After Monday's crescent moon hunt, I decided to go out to Garden of the Gods last night for a repeat performance. This photo is one of many results. Again, no trickery to get the detail in the dark side of the moon, that's completely a product of Earthshine.

Monday, April 4, 2011

Deep Blue

There was an awesome wave cloud over the Front Range this afternoon, but it never really lit up at sunset. After sunset, I was heading home from running around, and noticed the thinnest of crescent moons sandwiched between Blodgett Peak and the trailing edge of the wave cloud. By the time I got home and grabbed my camera and tripod, the cloud had advanced far enough east that including it in the image was impractical. This simplistic approach was the end result. Keep in mind that even the relatively short, 3.2-second exposure at 200mm showed movement in the moon, making the crescent about double its size. To the naked eye it was barely discernible.

[no Photoshop magic was used to enhance the incredible amount of Earthshine you see here.]

Drive-Thru for a Laugh

Or should we cry?

Yesterday at the drive-thru window of my nearby Sonic:

Blonde Teen Cashier: "That's $2.34."
Me: [hand her $3.04]
BTC: [a look of horror on her face, calls one of her co-workers over, who promptly blows her off. Second co-worker does the same. They're busy. BTC fumbles for some change, and I notice at least one penny entering into the mix.]
Me: [as she hands me my change] "Is there a penny in there?"
BTC: "Yes."
Me: "You're not good at math, are you?"
BTC: "No. That's why I work at Sonic."

This morning, same drive-thru, same BTC working the window:

BTC: "Oh, it's Change Guy!" [funny, she doesn't seem happy to see me...]
Me: "Yeah, but I'll make it easier for you today." [hand her $3.06 for a $2.56 bill...]
BTC: [lays my coins on the counter, rummages through her fanny pack for her cell phone, starts punching numbers into its calculator function.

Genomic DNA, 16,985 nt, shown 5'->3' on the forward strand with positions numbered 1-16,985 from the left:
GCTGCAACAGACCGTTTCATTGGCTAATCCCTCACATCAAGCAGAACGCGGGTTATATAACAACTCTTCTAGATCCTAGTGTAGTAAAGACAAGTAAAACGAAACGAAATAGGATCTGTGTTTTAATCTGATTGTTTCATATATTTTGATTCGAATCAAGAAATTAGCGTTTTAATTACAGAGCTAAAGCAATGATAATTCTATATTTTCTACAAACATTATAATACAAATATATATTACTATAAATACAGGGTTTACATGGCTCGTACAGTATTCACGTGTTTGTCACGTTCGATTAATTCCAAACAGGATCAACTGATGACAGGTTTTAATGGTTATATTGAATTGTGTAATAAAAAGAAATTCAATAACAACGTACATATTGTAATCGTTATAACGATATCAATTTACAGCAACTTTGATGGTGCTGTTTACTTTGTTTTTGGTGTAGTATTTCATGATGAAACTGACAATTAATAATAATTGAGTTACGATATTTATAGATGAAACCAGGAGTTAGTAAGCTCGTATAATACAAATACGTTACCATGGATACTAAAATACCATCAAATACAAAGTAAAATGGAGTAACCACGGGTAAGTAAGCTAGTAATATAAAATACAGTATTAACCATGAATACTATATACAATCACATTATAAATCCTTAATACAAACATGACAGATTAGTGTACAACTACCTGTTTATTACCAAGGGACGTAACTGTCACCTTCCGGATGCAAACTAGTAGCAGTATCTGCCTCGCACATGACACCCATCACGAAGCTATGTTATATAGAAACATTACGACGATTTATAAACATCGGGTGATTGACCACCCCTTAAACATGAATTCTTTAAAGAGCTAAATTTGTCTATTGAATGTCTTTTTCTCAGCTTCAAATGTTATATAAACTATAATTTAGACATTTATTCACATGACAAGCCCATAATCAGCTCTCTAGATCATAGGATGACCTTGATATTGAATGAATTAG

Me: [laughing hysterically on the inside]
BTC: Is this right? [hands me a nickel]
Me: "Um, no."

This afternoon, same drive-thru, same BTC working the window:

BTC: "It's Change Guy!" [even less enthusiastic about seeing me this time.]
Me: "Yeah, but I'm gonna make it really easy for you this time." [hand her a twenty for a $2.34 bill...]
BTC: [ah yes, the return of Mr. Cell Phone Calculator!] "Here's your change."
Me: "You don't mind if I count it, do you?"
BTC: "Nope!"
Me: "Good job, you got it right!"
BTC: "Here's your drinks." [drinks? hands me one drink, then begins to hand me a second one of equal size.]
Me: "You realize I only ordered one drink, right?"
BTC: "Oh, I read the ticket wrong."

How much you want to bet she's a straight-A student in school?

Friday, April 1, 2011

Awesome, Even When In Hiding

Earlier this week I took advantage of low clouds over Colorado Springs and headed up Rampart Range Road for sunrise. Once I cleared the lower cloud deck, my chances of catching sunrise light on Pikes Peak were dashed by the vigorous storm clinging to the mountain's alpine environs. But you know what? Even when you can't even see the mountain, it's an awesome thing to behold. [top] Besides, when Pikes Peak is hiding, I can just train my camera on other nearby subjects, like Almagre Mountain [middle] and little details in the forest below. [bottom]

As always, click each photo to enlarge.

Sunday, March 27, 2011

Frasier, Niles & Martin

The Cranes! (groan...)

Did a quick overnighter to the San Luis Valley a few days ago to photograph the bi-annual migration of sandhill cranes to the Monte Vista National Wildlife Refuge. Last year was the first time for me down there, and this year there were many, many more birds. I lucked out with the timing. Didn't really come away with a deep and wide body of work from the trip, as it was sort of discombobulating with so much action happening so quickly in every direction. It didn't help matters much that I car camped nearby that night, and spent too much time listening to music and not much time sleeping. When morning arrived, I was in no mental shape to be a productive member of photographic society! Oh well, there's always next year.

[as always, click on the images for larger versions...]

Tuesday, February 22, 2011

Riley the Wonder Dog

Someone pointed out to me recently that I mention my dog, Riley, in the subhead of this blog, but I have yet to mention him in any of my posts. That ends TODAY! Here, for your viewing pleasure, is Riley at his best, via Youtube:

Riley lives at my ex-wife's house, but we share custody in a completely amicable way. I go over to her house most every weekday to let him out while she's at work, and he occasionally spends time with me at my place, although without a yard, it makes it a little tougher. Since the above video was made, Riley has acquired a sister, so he no longer has to play tug-of-war by himself. Sindy is an absolutely perfect match for Riley in both size and temperament. They can really tear across the back yard, and then take turns wrestling each other to the ground. Good times!

Wednesday, January 5, 2011

Complaint Department

Just received in my in-box (emphasis added):


I ordered a 2011 Scenic UTAH Calendar by Tom Till as I do every year.

I was disappointed because over the last many years you have included October 16th as National Boss's Day. This year you did not. Why?